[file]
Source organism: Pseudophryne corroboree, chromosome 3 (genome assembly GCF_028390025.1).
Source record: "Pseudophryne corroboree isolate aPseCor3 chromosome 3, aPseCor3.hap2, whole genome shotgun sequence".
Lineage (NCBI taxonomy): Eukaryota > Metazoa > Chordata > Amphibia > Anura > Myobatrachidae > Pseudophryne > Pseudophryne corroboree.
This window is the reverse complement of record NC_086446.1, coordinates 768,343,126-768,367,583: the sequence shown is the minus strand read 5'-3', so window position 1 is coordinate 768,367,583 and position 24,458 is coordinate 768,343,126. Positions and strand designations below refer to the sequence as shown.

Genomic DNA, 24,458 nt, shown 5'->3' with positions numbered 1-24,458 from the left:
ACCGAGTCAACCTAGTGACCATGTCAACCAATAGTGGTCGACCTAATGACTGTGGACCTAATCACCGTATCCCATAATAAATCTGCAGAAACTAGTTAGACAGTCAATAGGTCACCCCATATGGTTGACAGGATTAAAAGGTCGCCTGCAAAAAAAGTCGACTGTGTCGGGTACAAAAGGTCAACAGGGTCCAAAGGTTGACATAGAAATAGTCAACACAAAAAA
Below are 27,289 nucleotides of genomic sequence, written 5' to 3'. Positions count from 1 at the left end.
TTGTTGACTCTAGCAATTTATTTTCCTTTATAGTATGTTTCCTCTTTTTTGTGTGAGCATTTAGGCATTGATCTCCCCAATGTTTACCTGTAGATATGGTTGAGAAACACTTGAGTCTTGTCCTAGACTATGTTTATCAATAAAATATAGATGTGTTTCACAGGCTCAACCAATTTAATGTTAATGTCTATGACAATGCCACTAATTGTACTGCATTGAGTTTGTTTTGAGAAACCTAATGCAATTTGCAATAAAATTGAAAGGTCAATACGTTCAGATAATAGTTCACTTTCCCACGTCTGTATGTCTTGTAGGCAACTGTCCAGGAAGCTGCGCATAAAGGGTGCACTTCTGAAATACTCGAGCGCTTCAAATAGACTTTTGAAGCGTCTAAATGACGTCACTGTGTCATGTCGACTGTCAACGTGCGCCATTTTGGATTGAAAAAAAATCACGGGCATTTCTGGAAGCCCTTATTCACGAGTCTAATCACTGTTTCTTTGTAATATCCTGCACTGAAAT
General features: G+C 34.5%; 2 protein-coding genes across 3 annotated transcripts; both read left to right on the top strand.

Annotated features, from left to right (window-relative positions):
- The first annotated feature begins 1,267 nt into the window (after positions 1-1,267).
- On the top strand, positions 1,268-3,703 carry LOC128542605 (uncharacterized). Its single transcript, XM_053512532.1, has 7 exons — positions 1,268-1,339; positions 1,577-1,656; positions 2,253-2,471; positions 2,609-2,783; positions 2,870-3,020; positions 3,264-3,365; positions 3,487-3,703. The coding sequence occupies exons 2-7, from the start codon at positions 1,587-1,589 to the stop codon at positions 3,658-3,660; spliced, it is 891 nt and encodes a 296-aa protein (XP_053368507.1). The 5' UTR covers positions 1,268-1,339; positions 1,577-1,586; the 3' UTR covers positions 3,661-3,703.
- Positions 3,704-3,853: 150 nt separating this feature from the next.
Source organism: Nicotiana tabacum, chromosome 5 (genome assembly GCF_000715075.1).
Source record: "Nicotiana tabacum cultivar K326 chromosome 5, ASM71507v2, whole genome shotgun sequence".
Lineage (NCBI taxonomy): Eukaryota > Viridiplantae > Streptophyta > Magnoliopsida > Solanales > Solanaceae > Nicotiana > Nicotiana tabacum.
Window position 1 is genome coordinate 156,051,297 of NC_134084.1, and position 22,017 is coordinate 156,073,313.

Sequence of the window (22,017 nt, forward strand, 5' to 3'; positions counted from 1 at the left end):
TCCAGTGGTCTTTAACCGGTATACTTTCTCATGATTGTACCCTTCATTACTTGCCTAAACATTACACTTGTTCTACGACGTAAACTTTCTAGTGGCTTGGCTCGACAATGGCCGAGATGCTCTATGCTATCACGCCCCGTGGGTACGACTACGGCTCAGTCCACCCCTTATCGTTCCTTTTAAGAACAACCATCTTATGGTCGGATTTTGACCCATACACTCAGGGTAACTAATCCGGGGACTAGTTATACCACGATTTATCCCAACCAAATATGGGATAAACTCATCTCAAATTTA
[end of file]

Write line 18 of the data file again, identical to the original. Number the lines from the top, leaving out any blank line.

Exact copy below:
Sequence of the window (22,017 nt, forward strand, 5' to 3'; positions counted from 1 at the left end):